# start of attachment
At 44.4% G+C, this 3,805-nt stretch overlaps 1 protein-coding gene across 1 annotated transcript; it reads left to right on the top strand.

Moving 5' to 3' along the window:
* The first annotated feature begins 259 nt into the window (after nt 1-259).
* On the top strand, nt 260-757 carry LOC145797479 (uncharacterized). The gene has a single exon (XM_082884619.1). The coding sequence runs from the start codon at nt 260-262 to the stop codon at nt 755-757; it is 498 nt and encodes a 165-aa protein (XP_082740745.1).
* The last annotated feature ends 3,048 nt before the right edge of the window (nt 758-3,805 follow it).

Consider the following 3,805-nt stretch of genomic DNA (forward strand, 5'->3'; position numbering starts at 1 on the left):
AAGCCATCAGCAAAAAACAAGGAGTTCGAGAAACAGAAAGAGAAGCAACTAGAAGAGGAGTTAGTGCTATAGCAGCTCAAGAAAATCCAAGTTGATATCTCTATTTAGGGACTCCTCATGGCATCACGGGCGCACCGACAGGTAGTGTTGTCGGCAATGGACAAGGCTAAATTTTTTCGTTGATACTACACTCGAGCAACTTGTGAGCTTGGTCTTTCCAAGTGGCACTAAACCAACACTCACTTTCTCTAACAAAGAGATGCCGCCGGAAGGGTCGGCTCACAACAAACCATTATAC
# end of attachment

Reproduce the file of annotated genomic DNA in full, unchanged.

At 44.4% G+C, this 3,805-nt stretch overlaps 1 protein-coding gene across 1 annotated transcript; it reads left to right on the top strand.

Moving 5' to 3' along the window:
* The first annotated feature begins 259 nt into the window (after nt 1-259).
* On the top strand, nt 260-757 carry LOC145797479 (uncharacterized). The gene has a single exon (XM_082884619.1). The coding sequence runs from the start codon at nt 260-262 to the stop codon at nt 755-757; it is 498 nt and encodes a 165-aa protein (XP_082740745.1).
* The last annotated feature ends 3,048 nt before the right edge of the window (nt 758-3,805 follow it).

Consider the following 3,805-nt stretch of genomic DNA (forward strand, 5'->3'; position numbering starts at 1 on the left):
AAGCCATCAGCAAAAAACAAGGAGTTCGAGAAACAGAAAGAGAAGCAACTAGAAGAGGAGTTAGTGCTATAGCAGCTCAAGAAAATCCAAGTTGATATCTCTATTTAGGGACTCCTCATGGCATCACGGGCGCACCGACAGGTAGTGTTGTCGGCAATGGACAAGGCTAAATTTTTTCGTTGATACTACACTCGAGCAACTTGTGAGCTTGGTCTTTCCAAGTGGCACTAAACCAACACTCACTTTCTCTAACAAAGAGATGCCGCCGGAAGGGTCGGCTCACAACAAACCATTATAC